Certification showing it’s worth the investment
At a time when businesses, governments and consumers are looking for ways to deliver the most sustainability 'bang for their buck', credible standards are starting to show that they're worth the investment.
Around the world, governments, companies and consumers are thirsty for ways to support responsible business practice and to trust that the products they endorse are making a measurable difference for people and the planet. With so many options now at their disposal, one of the big questions is: Which tools provide the highest return on investment, the biggest sustainability bang for one’s buck?
Standards and certifications that follow credible practices are one of the few sustainability models to demonstrate their contribution to a more just and viable future. Pioneering ethical and environmental standards emerged a few decades ago, and in recent years, certification has begun to enter the mainstream in sectors such as forestry and seafood, and has taken root in challenging areas such as mining and electronics.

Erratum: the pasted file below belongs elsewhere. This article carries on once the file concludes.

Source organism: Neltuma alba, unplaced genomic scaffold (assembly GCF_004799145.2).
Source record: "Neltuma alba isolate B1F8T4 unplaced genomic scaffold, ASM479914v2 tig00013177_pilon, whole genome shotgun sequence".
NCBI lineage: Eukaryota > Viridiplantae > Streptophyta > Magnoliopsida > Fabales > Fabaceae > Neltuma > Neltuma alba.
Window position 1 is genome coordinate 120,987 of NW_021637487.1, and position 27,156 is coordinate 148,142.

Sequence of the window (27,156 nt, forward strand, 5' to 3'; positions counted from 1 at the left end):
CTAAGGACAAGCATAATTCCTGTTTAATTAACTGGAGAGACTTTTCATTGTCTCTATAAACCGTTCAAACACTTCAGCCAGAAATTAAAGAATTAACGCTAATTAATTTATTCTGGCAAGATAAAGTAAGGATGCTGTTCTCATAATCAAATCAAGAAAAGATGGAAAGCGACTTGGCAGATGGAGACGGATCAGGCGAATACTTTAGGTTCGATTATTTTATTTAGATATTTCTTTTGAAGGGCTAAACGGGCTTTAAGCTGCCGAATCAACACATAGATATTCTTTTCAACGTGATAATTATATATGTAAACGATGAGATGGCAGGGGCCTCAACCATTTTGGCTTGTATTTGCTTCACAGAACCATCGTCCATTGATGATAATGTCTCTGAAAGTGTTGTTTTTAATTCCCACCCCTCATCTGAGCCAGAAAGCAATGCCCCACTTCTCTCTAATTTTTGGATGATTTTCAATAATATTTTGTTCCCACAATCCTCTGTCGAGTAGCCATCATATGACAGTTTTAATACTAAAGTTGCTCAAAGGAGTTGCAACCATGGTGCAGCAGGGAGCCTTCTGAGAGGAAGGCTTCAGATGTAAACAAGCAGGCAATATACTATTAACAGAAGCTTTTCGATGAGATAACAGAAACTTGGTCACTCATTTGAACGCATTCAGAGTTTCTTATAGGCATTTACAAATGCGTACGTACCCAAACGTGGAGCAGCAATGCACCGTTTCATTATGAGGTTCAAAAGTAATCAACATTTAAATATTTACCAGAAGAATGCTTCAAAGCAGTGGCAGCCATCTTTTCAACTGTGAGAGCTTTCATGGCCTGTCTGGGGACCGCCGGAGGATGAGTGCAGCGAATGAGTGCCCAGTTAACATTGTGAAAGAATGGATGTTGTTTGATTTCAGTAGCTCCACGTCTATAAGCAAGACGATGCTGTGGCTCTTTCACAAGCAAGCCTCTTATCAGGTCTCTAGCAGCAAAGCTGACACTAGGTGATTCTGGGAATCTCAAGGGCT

Looking at what’s been accomplished, we are not talking about a small group of consumers buying coffee from boutique stores. In agriculture, we are talking about several million certified farms and tens of billions of annual sales in coffee, tea, cocoa, sugar, fruit and other commodities that meet Fairtrade, Rainforest Alliance or UTZ Certified standards. In seafood, over 20,000 different products bear the blue Marine Stewardship Council seal. Worldwide 180 million hectares of forest meet Forest Stewardship Council standards for responsible forestry.
The uptake of certification by businesses should be turning heads. Earlier this year, McDonald’s announced that it would be selling exclusively MSC-certified fish products in its 14,000 U.S. restaurants. FSC has secured commitments from no less than 20,000 companies, the biggest of which include Kimberly-Clark and Office Depot, which explicitly favour FSC-certified products in their procurement policies. With promises from powerful chocolate companies such as Hershey to certify 100% of its supply chain in the next few years, estimates show that upwards of 30% of global cocoa production could be certified by 2020. Then there is the success of the London 2012 Olympics, where all tea, coffee, sugar, and bananas were Fairtrade certified.